This prospective study evaluating health centre‐based VCT services found that clients attending services reported a significant reduction in high‐risk sexual behaviours from baseline (before services) to the 6‐month (average 7.5 month) follow‐up. VCT clients reported a significant decrease in multiple sexual partners and STI symptoms. Condom use, although increased, was still relatively low at follow‐up, with 95% of sexually active clients reporting any unprotected sex at baseline compared with 89% at follow‐up. Average episodes of unprotected sex with a non‐primary partner fell from 93% to 49% in those reporting sex with a non‐primary partner. There were very high rates of disclosure by HIV‐negative clients, but low rates for HIV‐positive clients. VCT did not increase negative life events reported regardless of the outcome of the test.
As part of a larger operational research study evaluating new strategies for VCT provision, the design has limitations, as it could not include a control group or biological measures of STI. Social desirability bias may have led to under‐reporting of risky behaviours. In addition, risky behaviours and events may prelude a visit for VCT and may not be typical of a person's behaviour and therefore may “regress” with time regardless of any intervention effect. This is another limitation of an uncontrolled intervention study where people self‐select for the intervention. However, in this study, 58% of clients stated no specific trigger for attending for VCT (just wanting to know status), and only 17% said that they had attended because of risky behaviour. Only 19% were internal referrals from within the clinic (eg, STI attenders). High rates of recruitment and follow‐up meant that the study population appeared to broadly represent those eligible, although some under‐recruitment and increased loss to follow‐up meant that the study population does under‐represent HIV‐positive clients. In addition, the participants may not have been representative of VCT attenders in Kenya generally. These data were collected in the pre‐antiretroviral era; any recommendations must be made cautiously, as behaviour may have changed with antiretroviral availability. However, this new era has also moved the focus towards diagnostic testing, and it remains important to consider missed opportunities for prevention.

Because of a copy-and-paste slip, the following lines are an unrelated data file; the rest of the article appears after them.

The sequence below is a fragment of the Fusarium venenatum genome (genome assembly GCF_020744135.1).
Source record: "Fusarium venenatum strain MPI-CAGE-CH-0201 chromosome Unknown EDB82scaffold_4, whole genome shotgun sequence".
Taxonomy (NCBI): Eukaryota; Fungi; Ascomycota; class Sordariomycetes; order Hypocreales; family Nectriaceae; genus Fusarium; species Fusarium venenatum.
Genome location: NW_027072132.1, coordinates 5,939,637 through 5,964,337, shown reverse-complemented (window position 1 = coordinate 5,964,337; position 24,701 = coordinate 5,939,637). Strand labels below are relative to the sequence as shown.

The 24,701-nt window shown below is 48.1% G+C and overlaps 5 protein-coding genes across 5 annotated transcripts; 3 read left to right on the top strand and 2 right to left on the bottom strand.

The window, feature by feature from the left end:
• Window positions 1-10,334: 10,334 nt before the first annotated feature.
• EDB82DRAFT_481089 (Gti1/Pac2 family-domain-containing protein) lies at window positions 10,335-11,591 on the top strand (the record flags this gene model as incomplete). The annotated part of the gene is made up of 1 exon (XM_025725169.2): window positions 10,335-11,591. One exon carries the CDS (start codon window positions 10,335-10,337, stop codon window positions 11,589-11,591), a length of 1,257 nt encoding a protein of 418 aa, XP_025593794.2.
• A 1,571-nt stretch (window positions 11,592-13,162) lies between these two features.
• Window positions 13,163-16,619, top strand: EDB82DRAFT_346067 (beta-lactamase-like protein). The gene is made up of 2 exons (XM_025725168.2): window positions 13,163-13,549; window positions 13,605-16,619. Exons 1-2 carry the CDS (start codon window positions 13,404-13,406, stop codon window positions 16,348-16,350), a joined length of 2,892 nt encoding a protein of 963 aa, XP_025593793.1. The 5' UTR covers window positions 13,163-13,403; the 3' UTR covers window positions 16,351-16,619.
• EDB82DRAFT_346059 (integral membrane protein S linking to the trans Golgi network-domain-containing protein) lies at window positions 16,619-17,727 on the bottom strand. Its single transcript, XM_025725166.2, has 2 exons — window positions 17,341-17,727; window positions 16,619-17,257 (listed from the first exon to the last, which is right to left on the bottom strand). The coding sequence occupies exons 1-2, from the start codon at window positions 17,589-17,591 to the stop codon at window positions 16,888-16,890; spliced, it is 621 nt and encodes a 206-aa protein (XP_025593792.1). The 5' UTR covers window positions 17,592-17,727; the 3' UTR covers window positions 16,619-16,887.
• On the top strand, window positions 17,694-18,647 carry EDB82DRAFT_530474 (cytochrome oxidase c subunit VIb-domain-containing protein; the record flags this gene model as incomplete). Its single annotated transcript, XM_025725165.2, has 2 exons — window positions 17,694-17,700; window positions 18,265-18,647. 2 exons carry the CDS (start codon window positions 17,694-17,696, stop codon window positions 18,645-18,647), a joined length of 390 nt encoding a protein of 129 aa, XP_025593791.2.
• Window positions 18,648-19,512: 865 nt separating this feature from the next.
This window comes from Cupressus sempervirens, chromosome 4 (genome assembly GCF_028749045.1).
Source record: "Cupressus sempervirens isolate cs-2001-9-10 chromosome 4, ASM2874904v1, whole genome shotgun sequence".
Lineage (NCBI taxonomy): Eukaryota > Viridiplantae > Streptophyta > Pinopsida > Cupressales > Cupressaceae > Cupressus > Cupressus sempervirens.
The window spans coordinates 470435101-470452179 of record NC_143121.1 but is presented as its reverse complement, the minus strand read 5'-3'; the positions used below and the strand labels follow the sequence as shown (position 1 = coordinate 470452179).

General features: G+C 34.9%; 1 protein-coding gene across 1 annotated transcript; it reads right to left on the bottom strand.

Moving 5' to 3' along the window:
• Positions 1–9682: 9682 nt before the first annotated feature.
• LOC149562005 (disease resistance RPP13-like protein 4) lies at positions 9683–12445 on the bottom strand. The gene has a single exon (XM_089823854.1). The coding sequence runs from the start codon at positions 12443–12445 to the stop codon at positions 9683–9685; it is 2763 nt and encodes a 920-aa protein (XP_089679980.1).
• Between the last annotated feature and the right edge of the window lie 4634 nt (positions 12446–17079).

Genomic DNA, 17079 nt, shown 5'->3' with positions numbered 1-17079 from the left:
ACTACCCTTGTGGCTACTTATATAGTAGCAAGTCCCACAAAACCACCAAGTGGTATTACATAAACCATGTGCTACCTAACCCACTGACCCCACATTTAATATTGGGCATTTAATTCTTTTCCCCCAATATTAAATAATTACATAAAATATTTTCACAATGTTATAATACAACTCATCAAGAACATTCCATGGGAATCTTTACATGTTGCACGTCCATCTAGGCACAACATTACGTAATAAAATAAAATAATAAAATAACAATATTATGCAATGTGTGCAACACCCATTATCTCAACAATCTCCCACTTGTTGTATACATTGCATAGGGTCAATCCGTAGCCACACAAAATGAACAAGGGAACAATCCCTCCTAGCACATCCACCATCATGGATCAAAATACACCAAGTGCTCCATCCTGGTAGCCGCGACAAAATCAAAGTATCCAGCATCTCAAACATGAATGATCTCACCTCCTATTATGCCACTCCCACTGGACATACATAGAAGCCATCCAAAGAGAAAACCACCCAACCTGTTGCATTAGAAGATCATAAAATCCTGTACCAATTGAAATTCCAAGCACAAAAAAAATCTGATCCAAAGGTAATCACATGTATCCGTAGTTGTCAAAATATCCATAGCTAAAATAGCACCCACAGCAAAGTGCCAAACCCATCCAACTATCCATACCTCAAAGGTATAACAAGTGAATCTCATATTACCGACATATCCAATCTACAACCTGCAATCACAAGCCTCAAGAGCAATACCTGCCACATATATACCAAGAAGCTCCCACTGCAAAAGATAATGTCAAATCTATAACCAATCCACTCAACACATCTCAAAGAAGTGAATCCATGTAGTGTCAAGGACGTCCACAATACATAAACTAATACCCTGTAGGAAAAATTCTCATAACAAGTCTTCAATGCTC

Many VCT clients failed to perceive their higher HIV risk compared with the general public (reported elsewhere24
). There was also poor correlation between individual risk perception and HIV result, as noted elsewhere,25
making counselling and testing a vital tool in this population.
In addition to a reduction in the number of sexual partners, decrease in STI symptoms, and a small increase in condom use, there was also a trend for change in partner type, with a reduction in sexual intercourse with non‐primary partners after VCT. These changes did not vary by gender, age, marital status or HIV test outcome.